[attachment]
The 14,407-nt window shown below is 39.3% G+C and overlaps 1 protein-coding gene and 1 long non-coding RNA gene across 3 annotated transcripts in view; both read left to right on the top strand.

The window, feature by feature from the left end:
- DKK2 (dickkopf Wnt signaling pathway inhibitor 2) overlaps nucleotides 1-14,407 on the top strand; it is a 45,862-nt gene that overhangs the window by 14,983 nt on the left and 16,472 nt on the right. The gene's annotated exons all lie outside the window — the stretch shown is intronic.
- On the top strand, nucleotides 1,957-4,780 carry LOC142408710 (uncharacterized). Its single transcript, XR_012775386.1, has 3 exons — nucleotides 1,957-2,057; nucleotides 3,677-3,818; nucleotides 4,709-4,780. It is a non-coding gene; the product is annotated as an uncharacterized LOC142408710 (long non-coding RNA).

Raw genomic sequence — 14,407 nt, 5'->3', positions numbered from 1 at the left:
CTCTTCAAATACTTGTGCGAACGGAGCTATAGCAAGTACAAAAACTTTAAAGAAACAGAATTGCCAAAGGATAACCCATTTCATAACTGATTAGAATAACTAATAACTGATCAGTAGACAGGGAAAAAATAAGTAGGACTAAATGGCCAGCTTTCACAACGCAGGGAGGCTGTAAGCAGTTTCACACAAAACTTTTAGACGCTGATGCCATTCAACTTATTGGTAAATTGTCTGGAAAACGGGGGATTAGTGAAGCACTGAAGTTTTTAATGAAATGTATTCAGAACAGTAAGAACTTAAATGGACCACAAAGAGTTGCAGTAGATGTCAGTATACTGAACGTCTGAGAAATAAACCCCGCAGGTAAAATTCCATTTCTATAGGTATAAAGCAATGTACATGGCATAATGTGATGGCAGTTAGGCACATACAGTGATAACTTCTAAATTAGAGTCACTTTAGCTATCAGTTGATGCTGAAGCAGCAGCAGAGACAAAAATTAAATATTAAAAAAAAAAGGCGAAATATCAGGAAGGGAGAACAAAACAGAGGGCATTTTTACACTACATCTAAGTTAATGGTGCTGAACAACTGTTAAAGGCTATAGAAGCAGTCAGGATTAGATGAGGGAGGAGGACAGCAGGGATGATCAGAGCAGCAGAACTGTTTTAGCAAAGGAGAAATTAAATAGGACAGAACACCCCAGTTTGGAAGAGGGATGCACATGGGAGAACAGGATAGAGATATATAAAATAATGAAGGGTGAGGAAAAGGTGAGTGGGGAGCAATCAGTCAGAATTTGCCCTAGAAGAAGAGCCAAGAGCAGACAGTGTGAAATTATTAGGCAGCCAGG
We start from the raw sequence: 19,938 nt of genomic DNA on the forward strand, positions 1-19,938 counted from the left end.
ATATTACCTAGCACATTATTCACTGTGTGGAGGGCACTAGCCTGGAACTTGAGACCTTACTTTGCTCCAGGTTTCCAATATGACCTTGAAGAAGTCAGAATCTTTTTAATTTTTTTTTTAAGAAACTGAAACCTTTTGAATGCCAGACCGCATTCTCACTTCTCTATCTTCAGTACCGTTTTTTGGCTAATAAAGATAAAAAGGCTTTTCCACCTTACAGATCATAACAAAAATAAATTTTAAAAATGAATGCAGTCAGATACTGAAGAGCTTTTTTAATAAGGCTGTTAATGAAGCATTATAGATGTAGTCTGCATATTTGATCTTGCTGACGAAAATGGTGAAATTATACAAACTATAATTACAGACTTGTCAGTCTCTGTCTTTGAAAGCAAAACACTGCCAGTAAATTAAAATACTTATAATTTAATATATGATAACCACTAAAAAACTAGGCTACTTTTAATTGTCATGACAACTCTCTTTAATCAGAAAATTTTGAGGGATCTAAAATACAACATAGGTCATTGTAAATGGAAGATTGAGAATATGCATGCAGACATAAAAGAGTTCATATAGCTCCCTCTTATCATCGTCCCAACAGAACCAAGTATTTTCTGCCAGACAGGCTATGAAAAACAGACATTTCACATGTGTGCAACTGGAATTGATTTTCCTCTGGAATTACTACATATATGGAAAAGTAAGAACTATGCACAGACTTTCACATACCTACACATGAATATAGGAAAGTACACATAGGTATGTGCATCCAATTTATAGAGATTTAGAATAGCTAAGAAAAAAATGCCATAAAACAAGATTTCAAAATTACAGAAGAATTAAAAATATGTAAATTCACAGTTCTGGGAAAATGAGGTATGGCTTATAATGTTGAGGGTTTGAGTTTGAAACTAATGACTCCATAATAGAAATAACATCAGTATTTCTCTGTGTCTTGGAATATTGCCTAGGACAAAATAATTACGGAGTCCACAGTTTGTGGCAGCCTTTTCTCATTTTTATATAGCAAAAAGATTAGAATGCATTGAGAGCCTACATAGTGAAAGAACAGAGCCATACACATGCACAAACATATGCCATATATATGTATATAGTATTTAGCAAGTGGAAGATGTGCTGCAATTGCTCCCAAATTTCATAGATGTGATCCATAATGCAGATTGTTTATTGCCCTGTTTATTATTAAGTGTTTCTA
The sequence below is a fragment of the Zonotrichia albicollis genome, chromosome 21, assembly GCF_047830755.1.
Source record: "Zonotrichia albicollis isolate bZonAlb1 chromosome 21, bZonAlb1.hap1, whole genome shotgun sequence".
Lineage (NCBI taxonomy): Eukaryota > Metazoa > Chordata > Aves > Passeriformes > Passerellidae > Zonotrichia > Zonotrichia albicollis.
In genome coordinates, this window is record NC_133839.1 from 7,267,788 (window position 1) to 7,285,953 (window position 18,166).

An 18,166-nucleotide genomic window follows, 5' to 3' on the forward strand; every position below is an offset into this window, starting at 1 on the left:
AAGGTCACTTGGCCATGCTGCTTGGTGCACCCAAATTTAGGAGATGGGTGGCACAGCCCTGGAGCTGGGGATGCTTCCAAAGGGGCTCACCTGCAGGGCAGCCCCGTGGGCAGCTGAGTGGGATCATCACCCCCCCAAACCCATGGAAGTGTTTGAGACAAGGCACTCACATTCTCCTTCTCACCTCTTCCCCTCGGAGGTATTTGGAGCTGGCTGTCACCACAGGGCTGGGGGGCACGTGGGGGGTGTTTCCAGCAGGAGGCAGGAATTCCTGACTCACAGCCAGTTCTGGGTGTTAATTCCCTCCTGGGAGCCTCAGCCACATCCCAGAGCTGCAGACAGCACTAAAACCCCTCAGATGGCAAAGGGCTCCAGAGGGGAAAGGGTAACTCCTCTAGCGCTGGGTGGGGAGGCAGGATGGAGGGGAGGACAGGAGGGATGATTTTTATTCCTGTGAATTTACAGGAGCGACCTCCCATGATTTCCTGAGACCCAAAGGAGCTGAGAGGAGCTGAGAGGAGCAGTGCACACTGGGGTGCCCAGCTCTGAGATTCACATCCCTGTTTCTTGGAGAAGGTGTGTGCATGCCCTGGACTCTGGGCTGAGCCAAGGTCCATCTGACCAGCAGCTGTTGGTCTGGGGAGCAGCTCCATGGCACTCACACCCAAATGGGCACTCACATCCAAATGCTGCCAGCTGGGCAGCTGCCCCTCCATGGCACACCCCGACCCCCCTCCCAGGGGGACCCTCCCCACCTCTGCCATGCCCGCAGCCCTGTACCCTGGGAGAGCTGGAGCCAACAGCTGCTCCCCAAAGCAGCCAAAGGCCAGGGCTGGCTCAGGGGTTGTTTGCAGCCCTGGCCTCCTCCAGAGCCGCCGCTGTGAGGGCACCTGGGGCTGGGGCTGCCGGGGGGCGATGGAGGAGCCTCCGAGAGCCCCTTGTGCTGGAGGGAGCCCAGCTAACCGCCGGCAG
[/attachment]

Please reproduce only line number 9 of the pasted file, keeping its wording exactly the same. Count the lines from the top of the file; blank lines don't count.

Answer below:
The sequence below is a fragment of the Zonotrichia albicollis genome, chromosome 21, assembly GCF_047830755.1.